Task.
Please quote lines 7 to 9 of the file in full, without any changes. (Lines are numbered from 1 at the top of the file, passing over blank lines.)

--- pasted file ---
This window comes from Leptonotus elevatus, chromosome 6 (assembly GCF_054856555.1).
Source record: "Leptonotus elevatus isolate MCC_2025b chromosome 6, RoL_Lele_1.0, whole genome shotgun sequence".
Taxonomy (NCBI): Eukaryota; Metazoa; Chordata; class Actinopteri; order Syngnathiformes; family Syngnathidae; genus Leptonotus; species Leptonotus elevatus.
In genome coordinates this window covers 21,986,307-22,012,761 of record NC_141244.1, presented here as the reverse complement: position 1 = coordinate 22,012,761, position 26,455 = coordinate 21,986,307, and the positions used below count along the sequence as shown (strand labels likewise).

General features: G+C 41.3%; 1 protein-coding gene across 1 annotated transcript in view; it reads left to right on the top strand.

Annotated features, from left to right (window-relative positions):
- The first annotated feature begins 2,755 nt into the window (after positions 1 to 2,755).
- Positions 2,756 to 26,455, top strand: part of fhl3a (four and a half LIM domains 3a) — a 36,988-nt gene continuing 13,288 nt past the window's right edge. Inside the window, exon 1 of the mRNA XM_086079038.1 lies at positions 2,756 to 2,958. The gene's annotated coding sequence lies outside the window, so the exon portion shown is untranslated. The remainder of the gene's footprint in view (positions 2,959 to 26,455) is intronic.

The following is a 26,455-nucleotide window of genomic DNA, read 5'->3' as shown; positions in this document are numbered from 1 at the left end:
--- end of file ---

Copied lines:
- The first annotated feature begins 2,755 nt into the window (after positions 1 to 2,755).
- Positions 2,756 to 26,455, top strand: part of fhl3a (four and a half LIM domains 3a) — a 36,988-nt gene continuing 13,288 nt past the window's right edge. Inside the window, exon 1 of the mRNA XM_086079038.1 lies at positions 2,756 to 2,958. The gene's annotated coding sequence lies outside the window, so the exon portion shown is untranslated. The remainder of the gene's footprint in view (positions 2,959 to 26,455) is intronic.

The following is a 26,455-nucleotide window of genomic DNA, read 5'->3' as shown; positions in this document are numbered from 1 at the left end: